11 Facts About The History Of Popular Birthday Traditions That Take The Cake

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Vote up the facts about birthday traditions that really take the cake.

At a certain point in life, the joy of a birthday may lose a little something, but even when that happens, you may not be able to escape some traditions. Cake, presents, singing, and parties are all part of birthdays around the world, albeit in different forms and fashions.

A lot of how birthdays unfold around us can be traced back decades, centuries, and millennia. From candle-blowing to donkey-pinning, the history of popular birthday traditions is a complex mix of cultural influences, religious beliefs, and social mores. To find out more about birthdays throughout time and how they have shaped our celebrations today, unwrap the fun facts we found and vote up the ones that offer a nice slice of history.


  • 1
    49 VOTES

    Egyptian Pharaohs Celebrated Birthdays With Feasts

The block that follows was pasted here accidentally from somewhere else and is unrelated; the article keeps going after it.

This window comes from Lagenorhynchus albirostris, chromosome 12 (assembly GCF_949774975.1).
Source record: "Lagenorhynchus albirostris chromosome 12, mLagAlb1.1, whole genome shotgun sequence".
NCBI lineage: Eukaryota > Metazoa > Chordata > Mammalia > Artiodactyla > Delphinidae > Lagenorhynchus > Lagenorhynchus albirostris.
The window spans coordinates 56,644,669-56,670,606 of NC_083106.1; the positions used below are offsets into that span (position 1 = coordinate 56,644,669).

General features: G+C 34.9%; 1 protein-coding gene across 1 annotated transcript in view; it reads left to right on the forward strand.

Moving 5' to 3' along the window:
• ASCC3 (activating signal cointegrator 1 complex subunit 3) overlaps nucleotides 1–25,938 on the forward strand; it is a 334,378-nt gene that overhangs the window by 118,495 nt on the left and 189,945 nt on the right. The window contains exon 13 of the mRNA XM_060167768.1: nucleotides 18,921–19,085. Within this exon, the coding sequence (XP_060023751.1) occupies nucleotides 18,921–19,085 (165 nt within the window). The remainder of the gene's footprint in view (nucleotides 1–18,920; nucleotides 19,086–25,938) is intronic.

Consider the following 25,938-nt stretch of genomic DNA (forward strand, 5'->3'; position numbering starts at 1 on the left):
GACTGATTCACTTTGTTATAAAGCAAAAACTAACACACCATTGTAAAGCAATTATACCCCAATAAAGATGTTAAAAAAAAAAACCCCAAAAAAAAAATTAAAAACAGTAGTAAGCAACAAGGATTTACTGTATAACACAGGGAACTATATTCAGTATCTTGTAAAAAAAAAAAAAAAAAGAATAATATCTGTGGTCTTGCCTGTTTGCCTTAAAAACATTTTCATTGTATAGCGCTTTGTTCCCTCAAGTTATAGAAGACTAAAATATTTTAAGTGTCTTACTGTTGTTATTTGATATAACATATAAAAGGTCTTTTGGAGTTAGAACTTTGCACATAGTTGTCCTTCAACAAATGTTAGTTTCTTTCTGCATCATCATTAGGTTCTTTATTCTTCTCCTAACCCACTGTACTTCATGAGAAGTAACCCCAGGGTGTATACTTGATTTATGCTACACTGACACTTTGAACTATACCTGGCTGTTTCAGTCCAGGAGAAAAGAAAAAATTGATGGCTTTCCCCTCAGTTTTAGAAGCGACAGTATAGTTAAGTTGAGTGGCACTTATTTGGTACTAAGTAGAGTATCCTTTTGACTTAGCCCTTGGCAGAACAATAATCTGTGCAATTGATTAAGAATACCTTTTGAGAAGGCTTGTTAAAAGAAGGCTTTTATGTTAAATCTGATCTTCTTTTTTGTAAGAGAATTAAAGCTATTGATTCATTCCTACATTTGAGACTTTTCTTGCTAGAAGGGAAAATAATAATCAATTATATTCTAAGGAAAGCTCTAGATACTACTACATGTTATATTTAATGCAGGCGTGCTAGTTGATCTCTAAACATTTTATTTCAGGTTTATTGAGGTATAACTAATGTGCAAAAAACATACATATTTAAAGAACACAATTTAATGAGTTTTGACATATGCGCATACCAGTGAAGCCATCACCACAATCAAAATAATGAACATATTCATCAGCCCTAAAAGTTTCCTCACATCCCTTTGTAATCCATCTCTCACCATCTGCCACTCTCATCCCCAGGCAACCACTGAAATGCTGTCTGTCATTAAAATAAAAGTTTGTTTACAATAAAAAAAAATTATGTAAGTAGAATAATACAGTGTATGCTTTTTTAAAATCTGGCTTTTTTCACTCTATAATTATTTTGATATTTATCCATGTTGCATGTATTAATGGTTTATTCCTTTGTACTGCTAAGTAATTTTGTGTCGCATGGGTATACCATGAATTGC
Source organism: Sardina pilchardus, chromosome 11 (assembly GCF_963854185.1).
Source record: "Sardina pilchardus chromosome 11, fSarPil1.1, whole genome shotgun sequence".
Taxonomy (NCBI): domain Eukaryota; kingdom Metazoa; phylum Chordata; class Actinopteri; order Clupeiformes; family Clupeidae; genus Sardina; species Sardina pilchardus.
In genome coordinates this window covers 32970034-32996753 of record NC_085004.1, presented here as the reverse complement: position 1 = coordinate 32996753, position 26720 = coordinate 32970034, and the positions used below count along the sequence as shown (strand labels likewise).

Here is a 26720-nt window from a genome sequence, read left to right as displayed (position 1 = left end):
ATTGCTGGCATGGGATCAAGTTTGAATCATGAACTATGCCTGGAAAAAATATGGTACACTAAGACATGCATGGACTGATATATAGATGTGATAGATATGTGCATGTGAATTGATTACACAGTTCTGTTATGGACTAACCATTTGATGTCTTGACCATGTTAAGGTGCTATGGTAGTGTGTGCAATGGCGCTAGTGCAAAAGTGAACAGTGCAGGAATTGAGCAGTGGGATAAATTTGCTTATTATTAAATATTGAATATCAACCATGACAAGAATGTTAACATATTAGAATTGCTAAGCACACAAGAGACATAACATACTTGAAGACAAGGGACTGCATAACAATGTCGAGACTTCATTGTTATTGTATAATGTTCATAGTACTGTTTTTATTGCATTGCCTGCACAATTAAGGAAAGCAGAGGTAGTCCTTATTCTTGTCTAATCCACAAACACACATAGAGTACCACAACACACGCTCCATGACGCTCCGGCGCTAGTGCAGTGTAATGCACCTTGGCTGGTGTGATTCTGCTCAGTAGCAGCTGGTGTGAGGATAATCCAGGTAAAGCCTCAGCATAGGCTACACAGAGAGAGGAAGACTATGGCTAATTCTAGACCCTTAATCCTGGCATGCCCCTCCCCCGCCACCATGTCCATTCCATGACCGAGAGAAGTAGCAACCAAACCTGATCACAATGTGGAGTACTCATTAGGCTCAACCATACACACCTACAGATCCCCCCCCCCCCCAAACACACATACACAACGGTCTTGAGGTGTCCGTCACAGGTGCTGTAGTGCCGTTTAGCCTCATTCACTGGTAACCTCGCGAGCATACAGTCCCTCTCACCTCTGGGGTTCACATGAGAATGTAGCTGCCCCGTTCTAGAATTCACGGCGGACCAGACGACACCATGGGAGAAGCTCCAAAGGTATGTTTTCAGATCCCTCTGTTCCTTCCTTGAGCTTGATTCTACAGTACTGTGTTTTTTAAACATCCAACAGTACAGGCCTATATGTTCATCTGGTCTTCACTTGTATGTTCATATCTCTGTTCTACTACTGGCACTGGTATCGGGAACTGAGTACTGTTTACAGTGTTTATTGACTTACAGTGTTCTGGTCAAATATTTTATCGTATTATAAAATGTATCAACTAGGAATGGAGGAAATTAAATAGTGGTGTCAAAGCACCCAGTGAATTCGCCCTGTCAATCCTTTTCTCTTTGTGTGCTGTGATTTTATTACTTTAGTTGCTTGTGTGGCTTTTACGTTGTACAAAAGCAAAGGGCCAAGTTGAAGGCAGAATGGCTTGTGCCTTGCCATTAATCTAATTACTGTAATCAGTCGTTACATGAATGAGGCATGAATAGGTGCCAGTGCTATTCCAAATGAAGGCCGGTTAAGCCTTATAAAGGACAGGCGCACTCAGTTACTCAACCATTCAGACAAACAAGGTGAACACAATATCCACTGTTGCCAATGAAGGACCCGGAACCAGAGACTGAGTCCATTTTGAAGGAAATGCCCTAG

From kids' birthday parties to family dinners, food and birthday festivities are part of modern birthday celebrations. The same is true according to the Bible, where the first reference to a birthday is found. Genesis 40:20 states:

    And it came to pass the third day, which was Pharaoh's birthday, that he made a feast unto all his servants: and he lifted up the head of the chief butler and of the chief baker among his servants.

    Because pharaohs were divine, it's possible that the "birthday" in question is comparable to what one might also consider the festival day for a specific deity. Five epagomenal days, as they are called, were added to the Egyptian calendar by Imhotep to mark the birthdays of the gods.

    49 votes
  • Greeks Were The First To Blow Out 'Birthday' Candles